Everyone on the Chicago blues scene knew Detroit Junior. He was the irrepressible little guy standing behind a battered piano, shouting out blues tunes in his scratchy, too-many-cigarettes-and-too-much-whiskey voice. And when the music got good to him, he might drop to his knees and crawl under the piano, playing his solo with only his hands visible. His piano, voice and antics were featured in a dozen bands, especially those of Howlin’ Wolf and Eddie Shaw, beginning in the 1970s, he established his own recording career.
Fewer fans knew Junior for his other talent--he was one of the finest (and funniest) composers in blues. A couple of his songs became standards: “Call My Job,” which was a hit for Albert King, and the perennial favorite, “Money Tree.” Koko Taylor recorded three of his tunes. In fact, almost every song Junior recorded over his fifty-year career was an original. Emery Williams, Jr. was already an experienced entertainer and piano player when came to Chicago in 1956 (from Detroit, of course, though he originally hailed from Haynes, Arkansas where he was born in 1931, and spent his childhood in southern Illinois). He had been leading his own band, the Blues Chaps, since he was 19, playing clubs in Pontiac and Flint. For three years they had been the house band at The Circle Club in Detroit, backing touring stars like Roscoe Gordon, Eddie Boyd, John Lee Hooker and Amos Milburn. Milburn was Junior’s idol, and his humorous blues about the evils of alcohol inspired some of Junior’s best songwriting.
It was Eddie Boyd who first brought Junior to Chicago, hoping to line up a contract for him with Chess Records. The Chess deal didn’t work out at first, but Junior fell in with J.T Brown, the city’s leading blues sax man. They landed a gig at Club 99, then at the legendary Squeeze Club. Junior quickly won a following with his percussive piano and energetic stage show. He paired up with harp man Little Mack Simmons, and they settled into a steady gig as house band at Cadillac Baby’s South Side club. Cadillac ran his own label, Bea & Baby, and soon had the piano man in the studio to cut his first 45, “Money Tree.” That record marked the first appearance of “Detroit Junior;” before that time he had been known as Little Junior Williams, but Cadillac dubbed him with a new nickname on the record label, and when the record became a local hit, the nickname stuck.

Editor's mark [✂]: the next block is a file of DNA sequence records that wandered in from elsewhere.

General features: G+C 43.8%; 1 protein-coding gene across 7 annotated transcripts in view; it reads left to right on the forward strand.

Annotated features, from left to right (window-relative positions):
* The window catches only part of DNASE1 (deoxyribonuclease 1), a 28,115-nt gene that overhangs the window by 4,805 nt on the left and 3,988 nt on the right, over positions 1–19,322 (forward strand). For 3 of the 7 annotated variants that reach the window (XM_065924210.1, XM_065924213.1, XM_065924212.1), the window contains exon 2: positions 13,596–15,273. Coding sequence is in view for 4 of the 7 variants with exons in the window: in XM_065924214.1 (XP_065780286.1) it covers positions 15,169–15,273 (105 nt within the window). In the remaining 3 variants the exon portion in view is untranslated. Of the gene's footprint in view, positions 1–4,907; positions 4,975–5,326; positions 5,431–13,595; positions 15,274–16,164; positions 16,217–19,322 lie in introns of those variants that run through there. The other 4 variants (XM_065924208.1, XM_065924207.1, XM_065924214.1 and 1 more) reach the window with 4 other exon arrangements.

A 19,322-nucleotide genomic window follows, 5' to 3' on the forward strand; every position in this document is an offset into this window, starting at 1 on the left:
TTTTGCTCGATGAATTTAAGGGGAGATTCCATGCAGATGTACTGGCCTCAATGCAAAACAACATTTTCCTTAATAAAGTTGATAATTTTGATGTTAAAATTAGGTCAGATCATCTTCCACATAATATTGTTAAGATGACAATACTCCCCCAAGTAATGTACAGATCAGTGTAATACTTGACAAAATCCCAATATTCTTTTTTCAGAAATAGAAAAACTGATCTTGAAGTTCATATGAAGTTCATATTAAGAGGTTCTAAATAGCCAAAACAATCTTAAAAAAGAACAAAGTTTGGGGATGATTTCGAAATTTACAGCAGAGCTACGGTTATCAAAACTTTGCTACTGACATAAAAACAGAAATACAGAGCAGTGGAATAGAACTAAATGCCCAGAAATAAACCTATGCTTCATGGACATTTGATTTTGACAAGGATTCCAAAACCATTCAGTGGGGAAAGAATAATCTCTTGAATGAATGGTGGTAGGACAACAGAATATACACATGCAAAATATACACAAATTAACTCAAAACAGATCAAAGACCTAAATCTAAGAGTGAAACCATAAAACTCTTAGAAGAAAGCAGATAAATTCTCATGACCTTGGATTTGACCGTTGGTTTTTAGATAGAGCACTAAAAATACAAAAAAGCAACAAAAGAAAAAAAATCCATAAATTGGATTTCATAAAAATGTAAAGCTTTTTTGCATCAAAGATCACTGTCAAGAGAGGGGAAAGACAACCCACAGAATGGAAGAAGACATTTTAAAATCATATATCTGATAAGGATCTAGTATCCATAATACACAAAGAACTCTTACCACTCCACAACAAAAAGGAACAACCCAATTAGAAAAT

Chess Records, sensing they had missed something, signed Junior, but subsequent singles didn’t sell, and he cut for Foxy, CL and Palos before waxing his next hit, the original “Call My Job,” on U.S.A., in 1965. The flipside, “The Way I Feel,” a spontaneous and sensitive piano solo, proved that Junior had talent for deep blues as well as novelty tunes.
During the ‘60s, Junior gigged with Mack Simmons, Eddie Taylor, Sam Lay and Johnny Twist. From 1968 on, he toured and recorded with the late Howlin’ Wolf, playing everywhere from college auditoriums to Big Duke’s Flamingo club (a converted funeral parlor that never quite lost its original ambiance). When the Wolf died, Junior stuck with the band, The Wolf Gang, under the leadership of sax man Eddie Shaw, for a number of years. In 1980, Junior cut four songs for Alligator Records' Living Chicago Blues series, including his opus "If I Hadn't Been High."
As the blues scene expanded onto Chicago's North Side, Junior appeared at clubs like Kingston Mines and B.L.U.E.S. Although he slowed down a little after he lost a leg to diabetes (which no one who saw him on stage ever knew), when he was up there pounding the piano and half-singing, half-talking his original songs, he pumped out the energy of a man half his age. And he kept writing those terrific, hilarious songs right up until his death on August 9, 2005.
1980 Living Chicago Blues, Vol. 4 (Alligator)
1995 Turn Up The Heat (Blue Suit)
1997 Take Out The Time (Blue Suit)
2004 Live At The Toledo Museum of Art (Blue Suit)
2004 Blues On The Internet (Delmark)